How is CEE leading the way?
Behavioral programs are not necessarily a separate category of efficiency efforts; rather, behavioral approaches can be effectively integrated into all programs in residential, commercial, or industrial settings. As increased connectivity within homes and businesses expands opportunities to provide energy information, the role of behavior will likely become even more prominent. Here is a sample of what CEE members are working on:
- International Collaboration Toward Behavior Resource Development
CEE is representing US and Canadian program administrators in the International Energy Agency (IEA) “Hard to Reach” Annex, a project through which sponsoring CEE members will gain access to international learnings on effective approaches to better engage “Hard to Reach” (HTR) energy users. Year 1 of this effort, IEA published an HTR Characterization that provides an overview of HTR audiences, barriers, and definitions.
To learn more: Read additional IEA HTR project details; CEE members can view additional details, including opportunities for input, through the new IEA HTR page on the CEE Forum
- Behavior Program Information Sharing
Each year, CEE compiles details on the behavior techniques applied in members’ programs and how these approaches are evaluated.
To learn more: CEE Behavior Public Program Summary, excerpted from the complete version
- Behavior Change Insights from the Social Sciences
CEE has compiled research from various social science disciplines on the approaches that are more (and less) effective at encouraging behavior change. Behavior insights from this research are provided to members in brief snapshots with examples from energy efficiency.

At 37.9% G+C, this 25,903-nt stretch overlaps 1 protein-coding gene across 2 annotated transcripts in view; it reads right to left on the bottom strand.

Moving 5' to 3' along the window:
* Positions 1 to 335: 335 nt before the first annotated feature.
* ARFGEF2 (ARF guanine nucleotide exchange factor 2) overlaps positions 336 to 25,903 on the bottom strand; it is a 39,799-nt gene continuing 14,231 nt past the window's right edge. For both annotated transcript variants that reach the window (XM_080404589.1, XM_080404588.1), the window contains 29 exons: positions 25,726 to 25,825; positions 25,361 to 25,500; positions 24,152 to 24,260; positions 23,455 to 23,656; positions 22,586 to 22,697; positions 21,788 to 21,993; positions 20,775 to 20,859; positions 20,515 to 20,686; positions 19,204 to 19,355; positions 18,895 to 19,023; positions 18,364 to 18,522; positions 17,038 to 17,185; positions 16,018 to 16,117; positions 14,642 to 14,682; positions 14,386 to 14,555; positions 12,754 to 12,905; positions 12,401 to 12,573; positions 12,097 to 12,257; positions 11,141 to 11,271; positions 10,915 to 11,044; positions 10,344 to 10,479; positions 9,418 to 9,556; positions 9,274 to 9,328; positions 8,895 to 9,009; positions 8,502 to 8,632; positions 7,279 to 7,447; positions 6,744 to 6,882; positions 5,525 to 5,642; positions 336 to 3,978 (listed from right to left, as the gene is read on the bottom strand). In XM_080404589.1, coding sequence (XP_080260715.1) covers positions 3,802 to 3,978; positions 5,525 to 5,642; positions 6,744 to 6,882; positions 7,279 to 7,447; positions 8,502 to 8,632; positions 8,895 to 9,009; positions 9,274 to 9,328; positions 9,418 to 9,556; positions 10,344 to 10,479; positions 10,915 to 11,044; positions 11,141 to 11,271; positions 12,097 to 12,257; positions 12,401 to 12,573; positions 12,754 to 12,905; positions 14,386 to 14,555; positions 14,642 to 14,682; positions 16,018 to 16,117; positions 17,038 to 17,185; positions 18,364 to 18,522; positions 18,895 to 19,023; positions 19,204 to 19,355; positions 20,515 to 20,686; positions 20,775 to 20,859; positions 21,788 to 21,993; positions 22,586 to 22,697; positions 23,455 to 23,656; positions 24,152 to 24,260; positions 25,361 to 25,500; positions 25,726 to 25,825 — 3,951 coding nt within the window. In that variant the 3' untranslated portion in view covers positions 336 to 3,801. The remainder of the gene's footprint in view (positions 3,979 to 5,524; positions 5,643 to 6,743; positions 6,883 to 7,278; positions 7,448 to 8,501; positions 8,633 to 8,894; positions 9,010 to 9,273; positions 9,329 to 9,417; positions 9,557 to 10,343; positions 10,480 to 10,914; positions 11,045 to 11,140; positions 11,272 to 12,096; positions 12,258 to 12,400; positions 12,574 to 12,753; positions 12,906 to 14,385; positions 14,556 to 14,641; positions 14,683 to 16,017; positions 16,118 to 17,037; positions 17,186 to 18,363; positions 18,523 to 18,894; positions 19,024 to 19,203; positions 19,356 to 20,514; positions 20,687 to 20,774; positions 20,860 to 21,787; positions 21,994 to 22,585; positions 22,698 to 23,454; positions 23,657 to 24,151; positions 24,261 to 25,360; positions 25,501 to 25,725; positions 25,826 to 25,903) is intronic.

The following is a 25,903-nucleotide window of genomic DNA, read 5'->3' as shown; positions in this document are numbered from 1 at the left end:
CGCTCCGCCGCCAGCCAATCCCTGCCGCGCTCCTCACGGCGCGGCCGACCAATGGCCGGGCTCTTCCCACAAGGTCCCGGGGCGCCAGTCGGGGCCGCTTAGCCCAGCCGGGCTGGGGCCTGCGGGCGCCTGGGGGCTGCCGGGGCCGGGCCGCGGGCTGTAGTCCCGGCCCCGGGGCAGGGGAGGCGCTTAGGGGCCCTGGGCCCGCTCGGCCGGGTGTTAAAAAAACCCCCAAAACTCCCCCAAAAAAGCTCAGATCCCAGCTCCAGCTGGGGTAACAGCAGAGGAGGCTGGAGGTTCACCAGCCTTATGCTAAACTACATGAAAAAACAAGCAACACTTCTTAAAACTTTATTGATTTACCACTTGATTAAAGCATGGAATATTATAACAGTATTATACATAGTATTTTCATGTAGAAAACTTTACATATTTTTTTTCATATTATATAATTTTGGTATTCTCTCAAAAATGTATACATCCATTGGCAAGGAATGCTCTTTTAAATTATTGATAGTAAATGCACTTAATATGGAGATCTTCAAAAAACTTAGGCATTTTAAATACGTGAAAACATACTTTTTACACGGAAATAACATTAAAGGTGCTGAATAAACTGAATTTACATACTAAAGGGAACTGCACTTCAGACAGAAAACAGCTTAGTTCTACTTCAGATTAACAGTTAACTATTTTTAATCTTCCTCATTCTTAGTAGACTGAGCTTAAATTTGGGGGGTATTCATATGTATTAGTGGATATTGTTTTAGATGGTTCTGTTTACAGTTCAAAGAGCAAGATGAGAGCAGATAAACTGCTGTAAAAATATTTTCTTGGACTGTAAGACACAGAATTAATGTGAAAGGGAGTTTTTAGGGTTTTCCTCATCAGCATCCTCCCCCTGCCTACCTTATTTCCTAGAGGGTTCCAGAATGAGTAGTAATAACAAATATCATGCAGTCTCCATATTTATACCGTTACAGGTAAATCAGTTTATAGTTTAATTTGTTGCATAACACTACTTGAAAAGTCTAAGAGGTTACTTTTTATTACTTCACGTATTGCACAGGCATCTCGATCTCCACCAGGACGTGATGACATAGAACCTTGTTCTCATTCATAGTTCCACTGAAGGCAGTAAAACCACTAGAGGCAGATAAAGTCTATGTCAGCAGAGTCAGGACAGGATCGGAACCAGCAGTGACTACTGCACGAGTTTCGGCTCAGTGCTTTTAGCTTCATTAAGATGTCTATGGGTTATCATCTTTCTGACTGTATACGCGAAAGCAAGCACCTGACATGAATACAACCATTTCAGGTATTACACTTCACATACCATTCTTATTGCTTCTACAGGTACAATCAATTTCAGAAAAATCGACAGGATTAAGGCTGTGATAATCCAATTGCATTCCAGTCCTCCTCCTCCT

To learn more: This paper includes a sample of the insights
- Persistence of Behavior Change
Confidence in the persistence of energy savings from behavioral efforts is crucial for cost-effectiveness calculations, resource planning, and claiming savings. CEE compiles persistence research and practical implications from energy efficiency and related behavioral fields to help our members maximize the persistence from their behavior programs.
To learn more: Keep the Change: Behavioral Persistence in Energy Efficiency Programs, as presented at the 2017 International Energy Program Evaluation Conference, Baltimore, MD
- Regulatory Treatment of Behavior Change
The ability to claim the energy savings achieved from behavior approaches is vital to the widespread adoption of these techniques. CEE tracks and shares with members where, and under what circumstances, program administrators may claim savings from behavior programs. States such as California, Minnesota, Massachusetts, Illinois, Arkansas, and others are allowing program administrators to claim savings from certain behavioral efforts.
What additional behavior resources are available to CEE members?
CEE members enjoy access to all behavior resources, including:
- The annual Behavior Program Summary that outlines members' behavioral program approaches, including contact information for the member organization running each program
- The Behavior Insights and Tools kit, outlining how different behavior techniques from various social science disciplines can be applied to energy efficiency
- Case studies of behavioral programs, including case studies that focus on the use of two-way feedback technologies
- An overview of the regulatory treatment of behavioral approaches by state, province, and territory
- The complete version of Keep the Change: The Persistence of New Energy Behaviors, which details the results of persistence research in energy efficiency and other behavior change fields, program characteristics that may enhance or inhibit persistence, and implications for future energy efficiency program planning
- Numerous webinars, presentation summaries, and research resources
Perhaps most valuably, CEE members learn from the expertise of other program administrators who have already explored specific behavioral program approaches as they collaborate on areas of mutual interest and exploration. In addition, members have the opportunity to help determine which topics CEE behavior work will focus on next and to help shape future behavioral resources.